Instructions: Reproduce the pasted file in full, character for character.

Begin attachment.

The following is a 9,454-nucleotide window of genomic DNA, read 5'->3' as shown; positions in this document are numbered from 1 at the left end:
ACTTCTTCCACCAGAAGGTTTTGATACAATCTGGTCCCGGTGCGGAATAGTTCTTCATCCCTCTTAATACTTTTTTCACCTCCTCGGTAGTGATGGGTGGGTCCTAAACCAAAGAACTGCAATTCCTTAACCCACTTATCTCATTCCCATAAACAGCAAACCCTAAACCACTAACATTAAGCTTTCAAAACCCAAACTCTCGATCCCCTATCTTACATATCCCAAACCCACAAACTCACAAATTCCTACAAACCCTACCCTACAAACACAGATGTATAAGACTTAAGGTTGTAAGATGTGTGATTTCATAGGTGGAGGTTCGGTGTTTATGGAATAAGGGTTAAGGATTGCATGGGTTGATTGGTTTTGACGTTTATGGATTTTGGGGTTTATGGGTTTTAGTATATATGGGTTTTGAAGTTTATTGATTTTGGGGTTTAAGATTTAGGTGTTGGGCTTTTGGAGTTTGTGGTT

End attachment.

The following is a 9,454-nucleotide window of genomic DNA, read 5'->3' as shown; positions in this document are numbered from 1 at the left end:
ACTTCTTCCACCAGAAGGTTTTGATACAATCTGGTCCCGGTGCGGAATAGTTCTTCATCCCTCTTAATACTTTTTTCACCTCCTCGGTAGTGATGGGTGGGTCCTAAACCAAAGAACTGCAATTCCTTAACCCACTTATCTCATTCCCATAAACAGCAAACCCTAAACCACTAACATTAAGCTTTCAAAACCCAAACTCTCGATCCCCTATCTTACATATCCCAAACCCACAAACTCACAAATTCCTACAAACCCTACCCTACAAACACAGATGTATAAGACTTAAGGTTGTAAGATGTGTGATTTCATAGGTGGAGGTTCGGTGTTTATGGAATAAGGGTTAAGGATTGCATGGGTTGATTGGTTTTGACGTTTATGGATTTTGGGGTTTATGGGTTTTAGTATATATGGGTTTTGAAGTTTATTGATTTTGGGGTTTAAGATTTAGGTGTTGGGCTTTTGGAGTTTGTGGTT